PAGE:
“There is a moment (of indeterminate length) of utter chaos, of flying without a net, in between the state of being convinced of the correctness of your idea and entertaining the plausibility of another, new idea. For you must let go of one idea before embracing its alternative” (120).

Both Purpura and Proctor write about what we take in of our world: the outward, physical world of our body and the landscape it inhabits, as in On Looking, and the inward, spiritual, personal, and silent world that nevertheless clamors to be listened to in Do You Hear What I Hear? Both of these books are magnificent reads, either by themselves or in conversation with each other.

And with Wednesday’s deep dive into last month’s Poetry Magazine, I’ve reached 829 pages. But there are so many more to go. The angry books on the chair under the table keep reminding me: so many more to go.

5 comments on “Two Books, Talking to Each Other”

  1. Nadia, your discussion of these two books is glorious. Thank you for your time in the preparation of it. I am stirred by the excerpt from ‘On Looking.” I am squeamish in the face of blood and guts, but in the description of it–particularly with this singular language as the vehicle. The human body is beyond belief, and I love thinking about that.

    In ‘Do You Hear What I Hear,” the reality of being blocked from what one feels he needs to do by the inability to express oneself in words has resonance for the writer, doesn’t it?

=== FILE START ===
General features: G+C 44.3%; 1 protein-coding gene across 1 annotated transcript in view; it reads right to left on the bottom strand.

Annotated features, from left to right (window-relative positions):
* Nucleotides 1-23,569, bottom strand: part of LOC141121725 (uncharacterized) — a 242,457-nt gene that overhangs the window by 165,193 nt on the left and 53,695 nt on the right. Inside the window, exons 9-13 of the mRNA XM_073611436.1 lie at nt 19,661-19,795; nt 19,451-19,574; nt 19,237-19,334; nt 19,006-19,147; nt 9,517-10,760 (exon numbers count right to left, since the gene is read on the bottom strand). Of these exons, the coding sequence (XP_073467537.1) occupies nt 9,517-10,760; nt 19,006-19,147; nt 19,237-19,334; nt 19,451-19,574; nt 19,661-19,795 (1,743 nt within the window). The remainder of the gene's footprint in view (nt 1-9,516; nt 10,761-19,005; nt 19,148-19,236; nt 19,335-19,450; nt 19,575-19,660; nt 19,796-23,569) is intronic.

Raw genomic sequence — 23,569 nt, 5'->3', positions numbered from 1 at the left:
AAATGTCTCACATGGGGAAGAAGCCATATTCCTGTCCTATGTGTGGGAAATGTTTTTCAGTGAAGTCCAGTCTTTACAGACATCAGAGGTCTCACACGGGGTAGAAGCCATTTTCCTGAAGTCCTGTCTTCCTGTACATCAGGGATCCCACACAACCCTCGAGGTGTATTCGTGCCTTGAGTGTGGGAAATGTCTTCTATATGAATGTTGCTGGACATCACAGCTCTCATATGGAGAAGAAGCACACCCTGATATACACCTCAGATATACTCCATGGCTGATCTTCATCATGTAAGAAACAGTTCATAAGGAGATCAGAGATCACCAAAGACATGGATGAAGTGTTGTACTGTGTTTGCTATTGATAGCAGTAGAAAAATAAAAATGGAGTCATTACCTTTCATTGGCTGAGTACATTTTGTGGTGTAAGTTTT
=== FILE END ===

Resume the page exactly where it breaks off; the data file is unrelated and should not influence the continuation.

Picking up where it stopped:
Liked by 1 person

    1. Yes, absolutely, Teri, and this is why his daughter, the writer, is looking for the language around this calling. The book is an attempt to express the inarticulate moment of faith in a world that has corporatized the sense of yearning and wonder that belief has offered. But in the end, it is the father’s story of transformation, and I’m betting that he succeeds (I’m still not finished–there is so much to absorb in Proctor’s examination of religion and its place–or lack of place–in our lives).

      Liked by 1 person

  2. Nadia, I have Lia Purpura’s book on my shelves and I have read some of it. Thanks for your discussion of it here. Have not read this earlier book of Minna’s and so am also glad to hear your take on it.

    Liked by 1 person

    1. I was so wrong–her father never gets to be ordained. But the book ends with the idea that we all can be “priests” or ministers to our personal sense of faith simply by following the path of benevolence to others, of treating our neighbors as we would ourselves: “Whatever is hateful to you, do not do to your neighbor…..Jews call this mitzvah, Christians call it ministry. I might call it humanity–everyone in faith is beholden to it.”

      Liked by 2 people